‘The forest breathed – you could feel the life in it’
Buffeted by wind, the plane banked sharply above the Atlantic, filling my window with blue swell and white horses. We straightened but still rocked side to side. The runway ahead stood on struts in the ocean, exposed and precarious. It was like landing on a trestle table. The pilot wrestled us into position. Closer, closer, closer we came… nearly… but no. With a last-minute engine thrust, we lurched upwards, sky-bound again. The trestle table receded. The weather had won, this time.
It took us a few attempts to touch down at Madeira’s Cristiano Ronaldo Airport, a terminus as tricksy as its namesake’s feet. It’s known as one of the world’s most difficult landings for pilots, thanks to the cross winds that whip its runway. This seemed quite the contradictory introduction to an island that is more often considered sedate, conventional, maybe even nice-but-dull. However, that perception is being challenged.
All the good things about Madeira still exist – the safety, the hospitality, exotic flowers, just three hours from home. But a new campaign, Madeira Ocean Trails, is aiming to highlight the island’s more active possibilities, especially for the growing number of trail runners and hikers.
Topographically, Madeira is constantly falling over itself – it’s a crumple of volcanic basalt, rampant greenery, deep troughs and gnarly ridges; there’s hardly a flat bit to be found. Now, this terrain has been recognised as a perfect playground for those seeking on-foot adventures.
So, dull? Not a chance. The island – like its airport – is apt to knock you sideways. Extreme sport isn’t new to Madeira. Since the mid-19th century, the locals of the Monte neighbourhood have been zooming down the steep streets to the capital, Funchal, in wicker sledges. Ernest Hemingway – a man not unfamiliar with thrill-seeking – found it “exhilarating”. Today, strawhatted carreiros still steer gleeful tourists downhill in these hampers-on-skis, reaching speeds of up to 30mph. I watched from the top as the drivers pushed off, their white trousers flapping, passengers whooping with delight.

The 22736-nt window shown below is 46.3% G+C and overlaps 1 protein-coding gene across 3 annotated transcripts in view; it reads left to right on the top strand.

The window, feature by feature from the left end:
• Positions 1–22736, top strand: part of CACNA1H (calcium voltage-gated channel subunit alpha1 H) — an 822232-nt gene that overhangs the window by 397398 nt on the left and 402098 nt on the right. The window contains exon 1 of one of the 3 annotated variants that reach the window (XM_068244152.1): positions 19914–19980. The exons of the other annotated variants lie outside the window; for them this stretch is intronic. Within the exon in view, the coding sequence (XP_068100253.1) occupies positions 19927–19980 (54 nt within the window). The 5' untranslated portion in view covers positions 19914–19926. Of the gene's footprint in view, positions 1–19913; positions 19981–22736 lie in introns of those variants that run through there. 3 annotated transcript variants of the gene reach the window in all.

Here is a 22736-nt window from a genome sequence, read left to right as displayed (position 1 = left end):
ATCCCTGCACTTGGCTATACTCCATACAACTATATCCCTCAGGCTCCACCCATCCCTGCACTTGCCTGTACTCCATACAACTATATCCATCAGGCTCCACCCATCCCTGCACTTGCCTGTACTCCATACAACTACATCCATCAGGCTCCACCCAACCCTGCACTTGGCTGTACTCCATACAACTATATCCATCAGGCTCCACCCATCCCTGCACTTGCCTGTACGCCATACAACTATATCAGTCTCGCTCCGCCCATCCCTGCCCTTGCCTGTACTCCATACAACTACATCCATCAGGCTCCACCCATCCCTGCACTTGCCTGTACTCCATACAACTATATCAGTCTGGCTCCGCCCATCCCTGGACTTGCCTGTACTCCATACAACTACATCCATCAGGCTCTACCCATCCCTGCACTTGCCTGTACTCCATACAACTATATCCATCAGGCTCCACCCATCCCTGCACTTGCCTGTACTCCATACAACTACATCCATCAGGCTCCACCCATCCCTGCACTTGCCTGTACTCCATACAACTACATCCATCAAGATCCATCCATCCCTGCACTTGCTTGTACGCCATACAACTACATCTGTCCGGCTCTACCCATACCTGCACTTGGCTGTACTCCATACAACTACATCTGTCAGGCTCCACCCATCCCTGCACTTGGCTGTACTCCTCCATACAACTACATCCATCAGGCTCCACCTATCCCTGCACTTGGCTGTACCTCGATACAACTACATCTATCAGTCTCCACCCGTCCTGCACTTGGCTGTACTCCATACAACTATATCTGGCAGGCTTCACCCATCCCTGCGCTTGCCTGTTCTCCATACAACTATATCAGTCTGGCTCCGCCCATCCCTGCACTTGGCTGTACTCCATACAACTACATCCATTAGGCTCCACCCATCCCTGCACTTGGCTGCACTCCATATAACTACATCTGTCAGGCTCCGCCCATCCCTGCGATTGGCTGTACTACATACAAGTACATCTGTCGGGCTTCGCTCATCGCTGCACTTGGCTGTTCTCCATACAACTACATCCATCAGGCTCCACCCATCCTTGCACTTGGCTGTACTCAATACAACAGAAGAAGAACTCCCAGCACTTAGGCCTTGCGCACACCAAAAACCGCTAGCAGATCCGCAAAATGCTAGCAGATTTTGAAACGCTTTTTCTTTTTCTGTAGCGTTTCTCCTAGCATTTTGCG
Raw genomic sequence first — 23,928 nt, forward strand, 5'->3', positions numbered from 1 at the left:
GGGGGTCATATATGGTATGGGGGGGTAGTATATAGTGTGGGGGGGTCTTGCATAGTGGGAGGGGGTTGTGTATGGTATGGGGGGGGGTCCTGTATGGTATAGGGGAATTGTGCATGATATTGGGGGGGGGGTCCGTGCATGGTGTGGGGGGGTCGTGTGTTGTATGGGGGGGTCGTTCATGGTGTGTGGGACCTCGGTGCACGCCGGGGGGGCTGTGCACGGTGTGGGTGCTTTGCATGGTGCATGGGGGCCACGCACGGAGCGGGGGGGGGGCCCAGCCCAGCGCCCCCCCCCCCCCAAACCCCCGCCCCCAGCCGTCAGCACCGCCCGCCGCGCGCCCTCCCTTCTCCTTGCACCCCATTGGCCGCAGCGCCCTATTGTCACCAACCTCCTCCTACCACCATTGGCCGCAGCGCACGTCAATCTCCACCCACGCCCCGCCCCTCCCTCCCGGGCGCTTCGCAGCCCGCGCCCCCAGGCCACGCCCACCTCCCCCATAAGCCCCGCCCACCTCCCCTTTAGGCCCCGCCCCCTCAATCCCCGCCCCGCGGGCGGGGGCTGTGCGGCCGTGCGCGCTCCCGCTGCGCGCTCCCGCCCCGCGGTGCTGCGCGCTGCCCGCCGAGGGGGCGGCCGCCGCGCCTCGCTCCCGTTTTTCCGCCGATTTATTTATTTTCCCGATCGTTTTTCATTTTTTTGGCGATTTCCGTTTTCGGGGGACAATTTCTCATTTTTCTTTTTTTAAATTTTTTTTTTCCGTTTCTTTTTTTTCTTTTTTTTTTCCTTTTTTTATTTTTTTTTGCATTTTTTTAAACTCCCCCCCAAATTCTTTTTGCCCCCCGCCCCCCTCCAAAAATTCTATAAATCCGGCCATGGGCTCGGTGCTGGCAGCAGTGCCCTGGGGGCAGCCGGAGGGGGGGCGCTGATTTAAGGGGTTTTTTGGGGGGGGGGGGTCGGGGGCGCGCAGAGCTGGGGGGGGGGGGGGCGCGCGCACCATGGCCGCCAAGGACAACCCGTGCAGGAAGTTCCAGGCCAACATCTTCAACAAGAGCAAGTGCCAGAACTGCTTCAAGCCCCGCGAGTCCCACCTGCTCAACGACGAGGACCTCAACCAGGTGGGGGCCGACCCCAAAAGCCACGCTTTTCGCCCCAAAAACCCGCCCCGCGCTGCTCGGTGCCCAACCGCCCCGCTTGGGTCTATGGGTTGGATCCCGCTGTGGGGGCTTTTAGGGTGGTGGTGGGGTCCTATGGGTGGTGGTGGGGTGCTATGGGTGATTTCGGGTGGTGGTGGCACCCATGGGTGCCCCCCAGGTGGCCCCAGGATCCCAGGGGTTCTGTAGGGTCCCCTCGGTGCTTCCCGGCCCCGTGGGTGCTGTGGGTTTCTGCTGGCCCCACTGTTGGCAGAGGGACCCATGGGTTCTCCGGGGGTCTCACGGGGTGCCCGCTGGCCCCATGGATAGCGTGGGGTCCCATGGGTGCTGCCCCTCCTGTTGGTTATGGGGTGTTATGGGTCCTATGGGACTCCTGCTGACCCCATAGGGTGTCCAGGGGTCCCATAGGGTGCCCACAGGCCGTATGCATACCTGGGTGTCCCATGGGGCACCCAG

Passing on the toboggans, I opted for a four-wheel-drive trip to get better acquainted with Madeira’s undulations. At the wheel was guide Ricardo Carvalho, apparently half-man, half-Jeep, so comfortable was he with his vehicle. I wondered if, just as pilots need extra training to land at the airport, drivers might require an additional qualification to tackle the roads? Some “roads” barely qualified as such – they were more like ski jumps. But Ricardo was unperturbed as he took me on a tour of the island’s east, swinging swiftly around tight corners, horn beeping, brushing aside the banana palms, almost grazing the sides of the hill-clinging houses. “Clutches and brakes,” said Ricardo, “they’re the parts we’re always replacing here.”
We revved up tracks through forests of eucalyptus and pine, past fit-toburst mimosa, exotic bamboo and sugar cane. We took scenic shortcuts over ridges where vertiginous terraces nurtured potatoes, broccoli, watercress and vines. It must have been incredibly good soil for the islanders to bother cultivating these steep slopes, I mused. “They had no machinery anyway, so it wasn’t so tough,” said Ricardo. “Farmers still have to do everything by hand.” On cue, an old man in a flat cap hefted a pail of potatoes up the sheer road beside us.
The island’s rich soil did seem unlimited in its productivity, which is thanks to the levadas, the network of water channels that irrigate the fields. Madeira was discovered by the Portuguese 600 years ago, and the levadas date back almost as far. They convey precious water from the vital, spongelike laurel forests to the thirsty terraces. Across Madeira, there are more than 1,200miles (2,000km) of levadas, trickling like veins. The paths alongside these channels are also a big draw, providing fantastic routes for walkers.